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Abstract

Background

Precise knowledge of the prevalence and spectrum of skin diseases in a population allows for effective planning for provision of dermatology services and distribution of resources. There are no published data on the epidemiology of skin disorders in Durban, KwaZulu-Natal.

Objective

We investigated the prevalence of skin diseases in black African patients attending a predominantly black private healthcare facility and profiled the patients.

Methods

Clinical charts of all black African patients seen between January 2003 and December 2010 in a private practice in Durban were reviewed. The diseases seen were described and the prevalence calculated.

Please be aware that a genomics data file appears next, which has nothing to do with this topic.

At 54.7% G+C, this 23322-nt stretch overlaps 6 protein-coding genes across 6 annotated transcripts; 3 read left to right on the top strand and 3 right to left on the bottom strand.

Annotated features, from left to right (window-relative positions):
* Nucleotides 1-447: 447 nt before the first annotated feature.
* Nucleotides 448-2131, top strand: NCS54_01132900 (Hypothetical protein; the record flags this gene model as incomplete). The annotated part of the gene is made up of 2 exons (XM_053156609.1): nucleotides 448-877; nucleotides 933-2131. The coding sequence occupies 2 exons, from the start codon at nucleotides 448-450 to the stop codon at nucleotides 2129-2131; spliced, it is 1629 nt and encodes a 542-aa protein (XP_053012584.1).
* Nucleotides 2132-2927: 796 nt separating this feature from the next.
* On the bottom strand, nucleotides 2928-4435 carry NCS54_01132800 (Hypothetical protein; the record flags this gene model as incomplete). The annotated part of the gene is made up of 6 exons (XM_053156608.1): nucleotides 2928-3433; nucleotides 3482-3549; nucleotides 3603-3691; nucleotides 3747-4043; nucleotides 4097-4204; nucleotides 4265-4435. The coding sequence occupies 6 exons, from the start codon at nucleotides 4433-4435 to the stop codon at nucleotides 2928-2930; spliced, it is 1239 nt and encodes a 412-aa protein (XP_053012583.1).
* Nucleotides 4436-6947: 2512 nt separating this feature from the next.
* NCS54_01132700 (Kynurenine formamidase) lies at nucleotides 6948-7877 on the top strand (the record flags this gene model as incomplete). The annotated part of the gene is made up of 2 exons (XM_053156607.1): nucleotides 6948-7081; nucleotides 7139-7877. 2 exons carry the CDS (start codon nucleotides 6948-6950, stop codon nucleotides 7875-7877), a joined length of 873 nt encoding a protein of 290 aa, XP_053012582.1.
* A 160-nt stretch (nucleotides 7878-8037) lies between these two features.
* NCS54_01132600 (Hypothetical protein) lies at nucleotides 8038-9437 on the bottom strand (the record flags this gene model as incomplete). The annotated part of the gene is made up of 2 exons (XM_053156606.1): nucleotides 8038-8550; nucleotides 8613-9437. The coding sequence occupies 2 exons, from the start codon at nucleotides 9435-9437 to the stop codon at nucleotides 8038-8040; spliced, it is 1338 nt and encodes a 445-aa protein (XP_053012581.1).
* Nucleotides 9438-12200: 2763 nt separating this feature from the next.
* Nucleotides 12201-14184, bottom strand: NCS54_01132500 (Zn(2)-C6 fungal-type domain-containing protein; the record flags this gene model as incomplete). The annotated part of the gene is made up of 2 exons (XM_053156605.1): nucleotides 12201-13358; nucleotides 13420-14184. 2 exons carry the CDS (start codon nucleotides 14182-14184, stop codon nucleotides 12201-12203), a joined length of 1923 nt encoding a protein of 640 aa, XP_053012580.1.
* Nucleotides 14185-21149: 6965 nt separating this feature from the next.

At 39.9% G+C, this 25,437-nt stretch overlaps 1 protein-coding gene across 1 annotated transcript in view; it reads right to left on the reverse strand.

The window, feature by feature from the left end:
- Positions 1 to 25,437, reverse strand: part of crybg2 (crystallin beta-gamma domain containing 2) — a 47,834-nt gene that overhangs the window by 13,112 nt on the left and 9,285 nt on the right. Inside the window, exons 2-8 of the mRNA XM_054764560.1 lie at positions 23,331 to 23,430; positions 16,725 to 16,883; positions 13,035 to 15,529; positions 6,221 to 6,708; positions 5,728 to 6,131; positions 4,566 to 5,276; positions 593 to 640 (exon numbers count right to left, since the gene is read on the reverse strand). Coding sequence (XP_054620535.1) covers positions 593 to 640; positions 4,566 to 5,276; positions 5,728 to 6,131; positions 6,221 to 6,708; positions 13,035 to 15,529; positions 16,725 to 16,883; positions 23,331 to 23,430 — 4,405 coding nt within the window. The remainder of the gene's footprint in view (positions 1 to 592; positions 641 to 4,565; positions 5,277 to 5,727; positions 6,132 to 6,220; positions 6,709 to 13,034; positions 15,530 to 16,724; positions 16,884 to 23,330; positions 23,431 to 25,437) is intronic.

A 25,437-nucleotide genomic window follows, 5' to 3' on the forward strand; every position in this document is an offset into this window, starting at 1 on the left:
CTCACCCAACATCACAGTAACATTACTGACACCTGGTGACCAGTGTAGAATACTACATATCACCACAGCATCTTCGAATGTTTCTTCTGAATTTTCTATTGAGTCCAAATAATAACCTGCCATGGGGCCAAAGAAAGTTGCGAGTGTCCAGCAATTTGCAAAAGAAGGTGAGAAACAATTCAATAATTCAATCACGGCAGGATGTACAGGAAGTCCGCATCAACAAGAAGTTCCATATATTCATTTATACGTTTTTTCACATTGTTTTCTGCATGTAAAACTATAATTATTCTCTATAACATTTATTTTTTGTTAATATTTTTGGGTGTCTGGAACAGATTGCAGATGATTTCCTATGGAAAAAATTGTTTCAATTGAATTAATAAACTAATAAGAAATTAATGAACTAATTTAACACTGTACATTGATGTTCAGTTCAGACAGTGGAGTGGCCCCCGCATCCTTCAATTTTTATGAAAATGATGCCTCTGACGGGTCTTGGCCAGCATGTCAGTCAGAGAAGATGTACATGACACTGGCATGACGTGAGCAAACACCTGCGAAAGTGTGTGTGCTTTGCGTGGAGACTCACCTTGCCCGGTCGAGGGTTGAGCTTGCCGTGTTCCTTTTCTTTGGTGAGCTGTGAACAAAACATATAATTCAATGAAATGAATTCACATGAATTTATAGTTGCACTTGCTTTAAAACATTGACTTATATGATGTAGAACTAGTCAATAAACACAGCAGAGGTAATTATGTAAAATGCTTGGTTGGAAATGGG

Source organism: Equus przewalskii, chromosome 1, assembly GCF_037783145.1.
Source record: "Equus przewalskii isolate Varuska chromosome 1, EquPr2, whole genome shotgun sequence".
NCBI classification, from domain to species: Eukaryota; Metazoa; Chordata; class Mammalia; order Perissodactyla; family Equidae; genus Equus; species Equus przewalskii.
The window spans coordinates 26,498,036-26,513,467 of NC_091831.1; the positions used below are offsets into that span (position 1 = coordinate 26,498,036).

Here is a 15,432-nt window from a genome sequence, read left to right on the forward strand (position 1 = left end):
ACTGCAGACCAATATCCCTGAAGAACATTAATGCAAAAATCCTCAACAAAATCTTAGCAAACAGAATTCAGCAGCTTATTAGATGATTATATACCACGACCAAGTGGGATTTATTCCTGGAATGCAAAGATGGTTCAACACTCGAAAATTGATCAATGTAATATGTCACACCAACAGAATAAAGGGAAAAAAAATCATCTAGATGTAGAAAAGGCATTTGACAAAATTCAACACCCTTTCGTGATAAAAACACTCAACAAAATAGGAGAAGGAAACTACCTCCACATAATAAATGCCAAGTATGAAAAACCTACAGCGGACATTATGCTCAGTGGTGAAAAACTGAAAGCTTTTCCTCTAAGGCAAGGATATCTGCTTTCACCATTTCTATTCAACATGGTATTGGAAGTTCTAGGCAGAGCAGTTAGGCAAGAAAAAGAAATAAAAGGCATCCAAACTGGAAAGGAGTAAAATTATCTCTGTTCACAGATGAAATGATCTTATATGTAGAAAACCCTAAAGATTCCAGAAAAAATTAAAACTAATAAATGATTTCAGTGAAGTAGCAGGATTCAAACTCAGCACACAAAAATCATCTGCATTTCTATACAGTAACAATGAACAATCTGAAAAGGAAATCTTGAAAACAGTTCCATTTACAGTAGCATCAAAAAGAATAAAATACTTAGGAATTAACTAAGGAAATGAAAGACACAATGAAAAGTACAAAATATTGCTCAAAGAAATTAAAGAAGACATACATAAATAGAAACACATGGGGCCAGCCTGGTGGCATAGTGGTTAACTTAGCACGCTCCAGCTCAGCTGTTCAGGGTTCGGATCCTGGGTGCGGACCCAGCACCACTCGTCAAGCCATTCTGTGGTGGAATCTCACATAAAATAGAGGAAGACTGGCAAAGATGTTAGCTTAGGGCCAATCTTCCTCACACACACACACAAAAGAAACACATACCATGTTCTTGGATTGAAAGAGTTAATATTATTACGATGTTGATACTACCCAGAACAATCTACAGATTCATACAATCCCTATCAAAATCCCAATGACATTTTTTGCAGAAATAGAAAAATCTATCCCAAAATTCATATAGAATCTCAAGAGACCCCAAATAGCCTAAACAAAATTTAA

Results

A total of 6664 patient charts were reviewed. The five most common conditions were acne, eczemas, dyschromias, infections, and hair disorders. These data agree with reports from other parts of the world.

Limitations

Selection bias was presented by a single private practice, thus data may not be fully representative of our population.

Conclusion

Acne, eczemas, dyschromias, infections, and hair disorders are, in that order, the five most common disorders encountered.